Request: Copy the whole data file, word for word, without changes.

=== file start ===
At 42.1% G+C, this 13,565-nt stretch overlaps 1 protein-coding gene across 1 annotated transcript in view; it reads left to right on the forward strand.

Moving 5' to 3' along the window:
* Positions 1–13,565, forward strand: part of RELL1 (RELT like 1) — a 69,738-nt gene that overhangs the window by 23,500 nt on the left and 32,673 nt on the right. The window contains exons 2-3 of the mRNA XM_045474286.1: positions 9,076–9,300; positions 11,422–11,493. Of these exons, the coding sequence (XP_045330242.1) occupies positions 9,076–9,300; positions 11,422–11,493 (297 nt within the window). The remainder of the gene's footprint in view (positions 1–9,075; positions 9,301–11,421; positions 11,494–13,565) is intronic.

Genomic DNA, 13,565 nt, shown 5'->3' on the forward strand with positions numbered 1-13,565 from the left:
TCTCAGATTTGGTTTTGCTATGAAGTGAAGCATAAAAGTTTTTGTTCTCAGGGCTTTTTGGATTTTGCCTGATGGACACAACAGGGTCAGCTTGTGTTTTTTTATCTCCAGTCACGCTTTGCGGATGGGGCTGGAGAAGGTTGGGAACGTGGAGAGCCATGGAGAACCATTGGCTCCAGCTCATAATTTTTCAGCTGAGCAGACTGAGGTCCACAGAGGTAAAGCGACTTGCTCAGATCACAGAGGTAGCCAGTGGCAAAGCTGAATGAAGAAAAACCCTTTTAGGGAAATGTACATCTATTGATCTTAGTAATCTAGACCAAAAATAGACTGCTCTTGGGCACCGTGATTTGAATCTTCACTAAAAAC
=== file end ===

At 42.1% G+C, this 13,565-nt stretch overlaps 1 protein-coding gene across 1 annotated transcript in view; it reads left to right on the forward strand.

Moving 5' to 3' along the window:
* Positions 1–13,565, forward strand: part of RELL1 (RELT like 1) — a 69,738-nt gene that overhangs the window by 23,500 nt on the left and 32,673 nt on the right. The window contains exons 2-3 of the mRNA XM_045474286.1: positions 9,076–9,300; positions 11,422–11,493. Of these exons, the coding sequence (XP_045330242.1) occupies positions 9,076–9,300; positions 11,422–11,493 (297 nt within the window). The remainder of the gene's footprint in view (positions 1–9,075; positions 9,301–11,421; positions 11,494–13,565) is intronic.

Genomic DNA, 13,565 nt, shown 5'->3' on the forward strand with positions numbered 1-13,565 from the left:
TCTCAGATTTGGTTTTGCTATGAAGTGAAGCATAAAAGTTTTTGTTCTCAGGGCTTTTTGGATTTTGCCTGATGGACACAACAGGGTCAGCTTGTGTTTTTTTATCTCCAGTCACGCTTTGCGGATGGGGCTGGAGAAGGTTGGGAACGTGGAGAGCCATGGAGAACCATTGGCTCCAGCTCATAATTTTTCAGCTGAGCAGACTGAGGTCCACAGAGGTAAAGCGACTTGCTCAGATCACAGAGGTAGCCAGTGGCAAAGCTGAATGAAGAAAAACCCTTTTAGGGAAATGTACATCTATTGATCTTAGTAATCTAGACCAAAAATAGACTGCTCTTGGGCACCGTGATTTGAATCTTCACTAAAAAC